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Re: Display performance degradation

From: Jan Djärv
Subject: Re: Display performance degradation
Date: Thu, 17 Dec 2009 17:42:58 +0100
User-agent: Thunderbird (X11/20090817)

Kenichi Handa skrev:
In article <address@hidden>, YAMAMOTO Mitsuharu <address@hidden> writes:

I can observe significant display performance degradation on Emacs
23.1.90 compared with 23.1, especially when scrolling TUTORIAL.ja on a
frame that uses the xft font backend.  I also observe the increase of
the total number of xftfont_draw calls, and a string in a single font
and color, which was originally displayed by one call, is now
unnecessarily divided into smaller units.
+ #if 0
+   /* This doesn't work if you have changed hinting or any other parameter.
+      We need to make a new object in every case to be sure. */
    for (objlist = AREF (entity, FONT_OBJLIST_INDEX); CONSP (objlist);
         objlist = XCDR (objlist))
      if (! NILP (AREF (XCAR (objlist), FONT_TYPE_INDEX))
        && XFONT_OBJECT (XCAR (objlist))->pixel_size == pixel_size)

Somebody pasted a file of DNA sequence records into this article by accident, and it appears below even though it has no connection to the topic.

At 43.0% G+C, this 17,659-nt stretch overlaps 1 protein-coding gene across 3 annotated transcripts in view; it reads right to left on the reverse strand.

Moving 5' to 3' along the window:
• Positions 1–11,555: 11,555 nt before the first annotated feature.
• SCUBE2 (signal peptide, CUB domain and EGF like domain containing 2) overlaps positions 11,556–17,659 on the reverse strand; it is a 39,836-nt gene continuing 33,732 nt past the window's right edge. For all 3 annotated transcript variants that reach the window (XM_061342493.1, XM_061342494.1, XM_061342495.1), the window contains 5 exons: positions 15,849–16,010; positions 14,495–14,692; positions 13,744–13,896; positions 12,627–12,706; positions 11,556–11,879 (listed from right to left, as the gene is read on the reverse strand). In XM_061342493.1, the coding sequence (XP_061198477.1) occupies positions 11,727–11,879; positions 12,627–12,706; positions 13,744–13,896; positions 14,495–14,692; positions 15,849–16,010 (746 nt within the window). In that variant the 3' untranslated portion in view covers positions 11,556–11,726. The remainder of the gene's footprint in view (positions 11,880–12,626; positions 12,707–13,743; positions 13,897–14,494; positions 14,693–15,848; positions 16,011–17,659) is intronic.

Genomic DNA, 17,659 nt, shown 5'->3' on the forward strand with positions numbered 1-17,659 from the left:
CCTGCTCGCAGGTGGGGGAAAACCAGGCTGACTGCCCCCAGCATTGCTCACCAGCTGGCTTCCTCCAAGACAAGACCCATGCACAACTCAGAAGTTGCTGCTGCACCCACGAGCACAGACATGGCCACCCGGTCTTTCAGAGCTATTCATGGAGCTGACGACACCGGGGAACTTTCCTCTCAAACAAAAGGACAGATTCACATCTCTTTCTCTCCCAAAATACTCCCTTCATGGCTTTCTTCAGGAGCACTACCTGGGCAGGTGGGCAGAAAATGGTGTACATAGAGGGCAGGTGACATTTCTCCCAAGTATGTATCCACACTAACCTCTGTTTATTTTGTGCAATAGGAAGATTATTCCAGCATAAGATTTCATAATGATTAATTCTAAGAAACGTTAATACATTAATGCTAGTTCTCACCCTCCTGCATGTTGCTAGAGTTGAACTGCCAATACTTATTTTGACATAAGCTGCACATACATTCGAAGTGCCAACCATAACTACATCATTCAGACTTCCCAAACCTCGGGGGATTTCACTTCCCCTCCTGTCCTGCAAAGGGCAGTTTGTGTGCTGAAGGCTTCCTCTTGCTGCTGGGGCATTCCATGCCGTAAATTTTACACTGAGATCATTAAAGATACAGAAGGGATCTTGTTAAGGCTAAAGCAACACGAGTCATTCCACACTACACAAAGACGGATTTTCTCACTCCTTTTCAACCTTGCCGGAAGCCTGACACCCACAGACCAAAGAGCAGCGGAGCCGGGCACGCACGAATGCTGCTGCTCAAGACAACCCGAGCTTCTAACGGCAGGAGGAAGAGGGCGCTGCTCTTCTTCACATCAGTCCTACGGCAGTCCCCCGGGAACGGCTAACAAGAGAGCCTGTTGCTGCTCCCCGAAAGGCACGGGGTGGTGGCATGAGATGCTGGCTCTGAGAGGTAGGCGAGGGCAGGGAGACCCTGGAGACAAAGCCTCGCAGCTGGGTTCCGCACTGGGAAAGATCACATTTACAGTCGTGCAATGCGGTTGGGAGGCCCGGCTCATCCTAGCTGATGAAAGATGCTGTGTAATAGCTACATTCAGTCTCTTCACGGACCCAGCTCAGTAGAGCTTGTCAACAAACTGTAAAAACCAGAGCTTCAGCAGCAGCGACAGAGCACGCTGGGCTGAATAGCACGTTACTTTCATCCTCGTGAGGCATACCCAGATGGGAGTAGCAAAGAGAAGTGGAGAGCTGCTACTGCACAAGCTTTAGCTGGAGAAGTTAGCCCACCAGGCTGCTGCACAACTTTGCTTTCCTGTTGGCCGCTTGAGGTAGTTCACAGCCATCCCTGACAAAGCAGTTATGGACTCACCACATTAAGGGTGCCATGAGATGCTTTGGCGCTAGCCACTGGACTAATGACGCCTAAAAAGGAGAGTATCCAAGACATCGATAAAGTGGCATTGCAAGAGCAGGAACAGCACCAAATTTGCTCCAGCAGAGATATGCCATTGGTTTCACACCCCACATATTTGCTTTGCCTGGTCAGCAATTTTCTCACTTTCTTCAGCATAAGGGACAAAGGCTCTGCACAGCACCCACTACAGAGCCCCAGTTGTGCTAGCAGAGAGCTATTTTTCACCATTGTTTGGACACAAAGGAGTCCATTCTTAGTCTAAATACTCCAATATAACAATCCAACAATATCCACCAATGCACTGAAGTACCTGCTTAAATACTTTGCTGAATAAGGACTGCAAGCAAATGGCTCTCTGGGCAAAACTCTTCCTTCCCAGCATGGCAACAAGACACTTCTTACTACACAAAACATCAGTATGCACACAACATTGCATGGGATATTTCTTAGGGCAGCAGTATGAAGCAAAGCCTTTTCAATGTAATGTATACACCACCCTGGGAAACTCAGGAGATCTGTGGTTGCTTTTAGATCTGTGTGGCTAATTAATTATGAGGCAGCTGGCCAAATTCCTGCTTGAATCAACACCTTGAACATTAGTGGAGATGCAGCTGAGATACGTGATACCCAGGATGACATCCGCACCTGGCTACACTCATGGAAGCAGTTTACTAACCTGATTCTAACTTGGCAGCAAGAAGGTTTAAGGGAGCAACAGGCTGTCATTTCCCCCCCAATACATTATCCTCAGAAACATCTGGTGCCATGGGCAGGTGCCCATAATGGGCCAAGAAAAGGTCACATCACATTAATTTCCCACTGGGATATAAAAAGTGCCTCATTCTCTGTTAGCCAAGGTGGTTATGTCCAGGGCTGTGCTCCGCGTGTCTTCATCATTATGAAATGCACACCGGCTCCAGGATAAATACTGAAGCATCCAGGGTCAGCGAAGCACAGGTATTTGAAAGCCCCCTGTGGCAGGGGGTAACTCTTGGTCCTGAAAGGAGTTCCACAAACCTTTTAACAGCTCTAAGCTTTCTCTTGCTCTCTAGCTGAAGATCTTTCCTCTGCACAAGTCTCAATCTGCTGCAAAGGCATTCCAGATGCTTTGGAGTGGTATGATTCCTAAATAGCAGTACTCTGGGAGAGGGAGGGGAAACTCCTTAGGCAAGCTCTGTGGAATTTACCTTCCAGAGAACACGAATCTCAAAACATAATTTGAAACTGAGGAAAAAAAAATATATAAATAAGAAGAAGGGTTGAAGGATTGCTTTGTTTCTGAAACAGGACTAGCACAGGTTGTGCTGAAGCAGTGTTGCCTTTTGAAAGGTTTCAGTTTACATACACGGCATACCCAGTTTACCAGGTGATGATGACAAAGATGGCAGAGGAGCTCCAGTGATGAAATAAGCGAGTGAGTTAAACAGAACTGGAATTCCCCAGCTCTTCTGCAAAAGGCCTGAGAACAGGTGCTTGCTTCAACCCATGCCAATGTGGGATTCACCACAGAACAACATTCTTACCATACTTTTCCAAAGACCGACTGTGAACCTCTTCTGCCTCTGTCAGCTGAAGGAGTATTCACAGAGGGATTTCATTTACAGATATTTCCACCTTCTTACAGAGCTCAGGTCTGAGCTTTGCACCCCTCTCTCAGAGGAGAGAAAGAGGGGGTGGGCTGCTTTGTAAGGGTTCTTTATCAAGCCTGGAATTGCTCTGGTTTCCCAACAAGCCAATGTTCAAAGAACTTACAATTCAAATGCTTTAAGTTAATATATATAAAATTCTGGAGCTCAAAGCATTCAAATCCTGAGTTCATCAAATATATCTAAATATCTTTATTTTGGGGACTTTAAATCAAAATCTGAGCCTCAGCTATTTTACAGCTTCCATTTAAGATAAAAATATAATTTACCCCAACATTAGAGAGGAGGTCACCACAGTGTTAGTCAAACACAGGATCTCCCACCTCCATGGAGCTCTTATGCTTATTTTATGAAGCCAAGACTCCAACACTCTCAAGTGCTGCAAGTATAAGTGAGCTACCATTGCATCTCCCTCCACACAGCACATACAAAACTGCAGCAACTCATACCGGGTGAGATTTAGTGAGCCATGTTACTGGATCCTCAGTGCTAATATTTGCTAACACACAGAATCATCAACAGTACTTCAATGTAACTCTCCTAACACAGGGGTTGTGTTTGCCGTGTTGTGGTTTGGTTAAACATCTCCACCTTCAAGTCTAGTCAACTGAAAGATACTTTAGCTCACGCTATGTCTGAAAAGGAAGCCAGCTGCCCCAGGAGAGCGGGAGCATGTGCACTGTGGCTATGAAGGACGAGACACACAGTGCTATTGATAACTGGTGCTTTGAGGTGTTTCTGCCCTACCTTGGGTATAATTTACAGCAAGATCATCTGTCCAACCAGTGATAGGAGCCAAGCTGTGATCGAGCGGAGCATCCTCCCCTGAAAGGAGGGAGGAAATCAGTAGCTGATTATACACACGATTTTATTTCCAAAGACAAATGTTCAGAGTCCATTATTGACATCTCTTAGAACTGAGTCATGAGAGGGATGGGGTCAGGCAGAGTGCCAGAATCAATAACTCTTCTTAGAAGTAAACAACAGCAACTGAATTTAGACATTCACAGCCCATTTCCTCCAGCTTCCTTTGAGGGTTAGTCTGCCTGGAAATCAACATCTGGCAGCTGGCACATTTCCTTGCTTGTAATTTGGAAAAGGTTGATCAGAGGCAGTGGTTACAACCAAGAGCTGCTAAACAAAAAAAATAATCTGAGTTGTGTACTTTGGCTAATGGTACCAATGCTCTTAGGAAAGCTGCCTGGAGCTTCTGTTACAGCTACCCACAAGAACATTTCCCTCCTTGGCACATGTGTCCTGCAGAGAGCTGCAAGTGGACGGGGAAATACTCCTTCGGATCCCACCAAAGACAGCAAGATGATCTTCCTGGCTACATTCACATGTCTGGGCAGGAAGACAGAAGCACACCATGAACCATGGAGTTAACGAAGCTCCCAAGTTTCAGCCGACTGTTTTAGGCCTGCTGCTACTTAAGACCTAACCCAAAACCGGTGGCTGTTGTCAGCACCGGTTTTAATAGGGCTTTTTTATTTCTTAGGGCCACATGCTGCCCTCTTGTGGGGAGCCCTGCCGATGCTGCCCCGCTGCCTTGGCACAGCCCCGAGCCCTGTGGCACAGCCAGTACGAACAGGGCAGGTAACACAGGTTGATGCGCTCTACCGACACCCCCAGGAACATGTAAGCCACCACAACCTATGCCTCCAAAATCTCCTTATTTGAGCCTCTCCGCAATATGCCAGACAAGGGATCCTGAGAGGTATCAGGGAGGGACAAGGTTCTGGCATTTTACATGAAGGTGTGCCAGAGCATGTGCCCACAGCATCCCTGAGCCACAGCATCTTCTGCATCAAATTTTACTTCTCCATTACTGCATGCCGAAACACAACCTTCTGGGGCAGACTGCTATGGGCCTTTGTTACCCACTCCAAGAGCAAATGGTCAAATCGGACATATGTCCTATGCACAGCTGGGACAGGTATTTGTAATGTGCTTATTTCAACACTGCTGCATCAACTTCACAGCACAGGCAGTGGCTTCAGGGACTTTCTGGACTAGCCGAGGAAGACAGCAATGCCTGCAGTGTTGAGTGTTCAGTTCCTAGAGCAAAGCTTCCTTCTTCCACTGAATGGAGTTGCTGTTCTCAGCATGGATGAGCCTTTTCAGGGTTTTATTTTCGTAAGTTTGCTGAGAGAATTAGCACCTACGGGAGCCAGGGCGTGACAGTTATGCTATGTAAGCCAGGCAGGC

return  XCAR (objlist);
+ #endif
I didn't notice this change because I'm using X fonts

In article <address@hidden>, "Jan D." <address@hidden> writes:

The basic question is why is this called so much?

If it is not known, the above code should not be commented out.

It is a fundamental flaw in Emacs that makes it hard to add new stuff without degrading performance. The core problem is that Emacs internally doesn't track what is changed. So it re-evaluates faces, fonts, menus, toolbars and so on, all the time before redisplay, and 99.99% of those times, nothing has changed. So to speed things up, we have various caches to check if things are the same as before. But these caches cause problems elsewhere.

Those caches (including face-cache) are there because of the
current redisplay engine (and face handling).  So, without
fixing it (in your word, a fundamental flaw), those caches
should not be disabled.

For example, if a new font is added or if /etc/font.conf is changed, Emacs must be restarted because caches prevents Emacs from noticing the change.

The problem of extremely slow display is the bigger problem
than it.

How much is extremely, do you have figures? I haven't noticed any change, maybe it only manifests itself for certain locales.

        Jan D.

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